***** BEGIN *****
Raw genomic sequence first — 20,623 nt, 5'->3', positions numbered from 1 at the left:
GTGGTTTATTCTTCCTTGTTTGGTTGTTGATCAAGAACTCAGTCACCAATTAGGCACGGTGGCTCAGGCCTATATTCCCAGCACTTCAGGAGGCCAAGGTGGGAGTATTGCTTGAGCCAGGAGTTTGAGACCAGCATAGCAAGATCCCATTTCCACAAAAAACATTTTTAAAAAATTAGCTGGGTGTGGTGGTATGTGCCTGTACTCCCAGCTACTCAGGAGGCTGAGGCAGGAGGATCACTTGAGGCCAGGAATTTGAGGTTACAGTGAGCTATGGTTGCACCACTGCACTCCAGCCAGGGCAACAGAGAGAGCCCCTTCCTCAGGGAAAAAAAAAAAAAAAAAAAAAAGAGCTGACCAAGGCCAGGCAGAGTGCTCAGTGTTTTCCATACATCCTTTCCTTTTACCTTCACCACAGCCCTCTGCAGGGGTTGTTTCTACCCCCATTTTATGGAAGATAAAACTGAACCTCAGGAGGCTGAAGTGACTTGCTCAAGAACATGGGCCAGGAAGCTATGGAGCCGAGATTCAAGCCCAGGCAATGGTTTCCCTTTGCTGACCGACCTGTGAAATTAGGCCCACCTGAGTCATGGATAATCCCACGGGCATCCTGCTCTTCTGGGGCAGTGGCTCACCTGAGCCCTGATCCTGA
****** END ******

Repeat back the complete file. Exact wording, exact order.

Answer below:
Raw genomic sequence first — 20,623 nt, 5'->3', positions numbered from 1 at the left:
GTGGTTTATTCTTCCTTGTTTGGTTGTTGATCAAGAACTCAGTCACCAATTAGGCACGGTGGCTCAGGCCTATATTCCCAGCACTTCAGGAGGCCAAGGTGGGAGTATTGCTTGAGCCAGGAGTTTGAGACCAGCATAGCAAGATCCCATTTCCACAAAAAACATTTTTAAAAAATTAGCTGGGTGTGGTGGTATGTGCCTGTACTCCCAGCTACTCAGGAGGCTGAGGCAGGAGGATCACTTGAGGCCAGGAATTTGAGGTTACAGTGAGCTATGGTTGCACCACTGCACTCCAGCCAGGGCAACAGAGAGAGCCCCTTCCTCAGGGAAAAAAAAAAAAAAAAAAAAAAGAGCTGACCAAGGCCAGGCAGAGTGCTCAGTGTTTTCCATACATCCTTTCCTTTTACCTTCACCACAGCCCTCTGCAGGGGTTGTTTCTACCCCCATTTTATGGAAGATAAAACTGAACCTCAGGAGGCTGAAGTGACTTGCTCAAGAACATGGGCCAGGAAGCTATGGAGCCGAGATTCAAGCCCAGGCAATGGTTTCCCTTTGCTGACCGACCTGTGAAATTAGGCCCACCTGAGTCATGGATAATCCCACGGGCATCCTGCTCTTCTGGGGCAGTGGCTCACCTGAGCCCTGATCCTGA